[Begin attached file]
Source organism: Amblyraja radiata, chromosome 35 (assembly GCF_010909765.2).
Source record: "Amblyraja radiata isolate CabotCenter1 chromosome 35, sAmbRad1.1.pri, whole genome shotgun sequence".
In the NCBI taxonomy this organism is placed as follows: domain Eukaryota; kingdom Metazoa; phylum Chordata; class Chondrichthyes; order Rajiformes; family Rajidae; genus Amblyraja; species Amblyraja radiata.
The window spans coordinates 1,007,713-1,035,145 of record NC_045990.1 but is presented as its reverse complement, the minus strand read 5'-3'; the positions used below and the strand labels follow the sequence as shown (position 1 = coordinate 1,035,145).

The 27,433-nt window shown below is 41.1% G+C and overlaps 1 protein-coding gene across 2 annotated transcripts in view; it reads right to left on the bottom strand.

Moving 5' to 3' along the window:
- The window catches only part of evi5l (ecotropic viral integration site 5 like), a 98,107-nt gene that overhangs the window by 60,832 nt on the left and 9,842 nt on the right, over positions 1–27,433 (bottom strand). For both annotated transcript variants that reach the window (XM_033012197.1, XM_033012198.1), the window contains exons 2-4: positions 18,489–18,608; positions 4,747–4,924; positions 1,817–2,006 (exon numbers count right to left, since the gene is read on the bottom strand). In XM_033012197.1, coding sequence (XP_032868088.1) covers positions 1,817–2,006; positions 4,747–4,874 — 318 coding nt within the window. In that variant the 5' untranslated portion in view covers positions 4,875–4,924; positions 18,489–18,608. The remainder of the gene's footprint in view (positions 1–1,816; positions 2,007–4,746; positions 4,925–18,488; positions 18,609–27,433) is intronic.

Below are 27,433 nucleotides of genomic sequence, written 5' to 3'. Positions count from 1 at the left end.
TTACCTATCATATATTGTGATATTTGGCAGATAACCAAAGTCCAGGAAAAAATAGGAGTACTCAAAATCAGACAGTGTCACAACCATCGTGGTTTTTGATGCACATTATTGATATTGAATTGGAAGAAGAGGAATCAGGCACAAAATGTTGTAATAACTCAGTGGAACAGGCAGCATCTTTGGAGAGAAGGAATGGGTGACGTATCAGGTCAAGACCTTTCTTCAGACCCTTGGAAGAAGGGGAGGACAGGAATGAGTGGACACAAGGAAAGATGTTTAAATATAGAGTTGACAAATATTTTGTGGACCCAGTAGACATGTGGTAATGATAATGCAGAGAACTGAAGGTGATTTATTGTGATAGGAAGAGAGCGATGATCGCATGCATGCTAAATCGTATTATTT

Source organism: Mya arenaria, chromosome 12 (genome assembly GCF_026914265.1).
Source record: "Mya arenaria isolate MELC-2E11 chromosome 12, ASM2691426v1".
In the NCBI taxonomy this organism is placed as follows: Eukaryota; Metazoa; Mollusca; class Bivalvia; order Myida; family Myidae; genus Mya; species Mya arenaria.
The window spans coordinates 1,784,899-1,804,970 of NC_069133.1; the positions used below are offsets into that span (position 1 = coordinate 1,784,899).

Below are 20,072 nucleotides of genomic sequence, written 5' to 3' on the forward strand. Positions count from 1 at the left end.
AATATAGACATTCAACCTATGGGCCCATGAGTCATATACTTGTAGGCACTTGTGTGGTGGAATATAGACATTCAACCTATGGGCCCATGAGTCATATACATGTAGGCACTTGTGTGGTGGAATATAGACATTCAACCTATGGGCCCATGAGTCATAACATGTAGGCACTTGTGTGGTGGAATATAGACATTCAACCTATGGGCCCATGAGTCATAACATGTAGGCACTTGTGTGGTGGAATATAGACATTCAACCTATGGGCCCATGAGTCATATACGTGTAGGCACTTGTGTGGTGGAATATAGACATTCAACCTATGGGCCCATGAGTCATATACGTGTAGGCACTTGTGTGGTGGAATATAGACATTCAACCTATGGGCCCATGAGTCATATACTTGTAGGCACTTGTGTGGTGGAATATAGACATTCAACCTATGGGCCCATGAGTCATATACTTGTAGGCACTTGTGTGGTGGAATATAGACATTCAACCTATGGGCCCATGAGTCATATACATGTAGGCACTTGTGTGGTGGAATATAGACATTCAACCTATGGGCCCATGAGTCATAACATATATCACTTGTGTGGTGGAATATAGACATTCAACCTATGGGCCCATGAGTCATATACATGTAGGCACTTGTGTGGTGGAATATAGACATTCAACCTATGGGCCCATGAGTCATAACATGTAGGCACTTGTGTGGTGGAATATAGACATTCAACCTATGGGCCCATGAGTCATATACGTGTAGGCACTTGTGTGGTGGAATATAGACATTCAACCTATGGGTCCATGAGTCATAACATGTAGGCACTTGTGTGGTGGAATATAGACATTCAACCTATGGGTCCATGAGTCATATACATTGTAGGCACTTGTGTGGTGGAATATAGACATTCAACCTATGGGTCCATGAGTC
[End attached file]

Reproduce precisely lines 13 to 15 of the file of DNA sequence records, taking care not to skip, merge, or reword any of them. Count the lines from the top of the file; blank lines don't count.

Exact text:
The window spans coordinates 1,784,899-1,804,970 of NC_069133.1; the positions used below are offsets into that span (position 1 = coordinate 1,784,899).

Below are 20,072 nucleotides of genomic sequence, written 5' to 3' on the forward strand. Positions count from 1 at the left end.
AATATAGACATTCAACCTATGGGCCCATGAGTCATATACTTGTAGGCACTTGTGTGGTGGAATATAGACATTCAACCTATGGGCCCATGAGTCATATACATGTAGGCACTTGTGTGGTGGAATATAGACATTCAACCTATGGGCCCATGAGTCATAACATGTAGGCACTTGTGTGGTGGAATATAGACATTCAACCTATGGGCCCATGAGTCATAACATGTAGGCACTTGTGTGGTGGAATATAGACATTCAACCTATGGGCCCATGAGTCATATACGTGTAGGCACTTGTGTGGTGGAATATAGACATTCAACCTATGGGCCCATGAGTCATATACGTGTAGGCACTTGTGTGGTGGAATATAGACATTCAACCTATGGGCCCATGAGTCATATACTTGTAGGCACTTGTGTGGTGGAATATAGACATTCAACCTATGGGCCCATGAGTCATATACTTGTAGGCACTTGTGTGGTGGAATATAGACATTCAACCTATGGGCCCATGAGTCATATACATGTAGGCACTTGTGTGGTGGAATATAGACATTCAACCTATGGGCCCATGAGTCATAACATATATCACTTGTGTGGTGGAATATAGACATTCAACCTATGGGCCCATGAGTCATATACATGTAGGCACTTGTGTGGTGGAATATAGACATTCAACCTATGGGCCCATGAGTCATAACATGTAGGCACTTGTGTGGTGGAATATAGACATTCAACCTATGGGCCCATGAGTCATATACGTGTAGGCACTTGTGTGGTGGAATATAGACATTCAACCTATGGGTCCATGAGTCATAACATGTAGGCACTTGTGTGGTGGAATATAGACATTCAACCTATGGGTCCATGAGTCATATACATTGTAGGCACTTGTGTGGTGGAATATAGACATTCAACCTATGGGTCCATGAGTC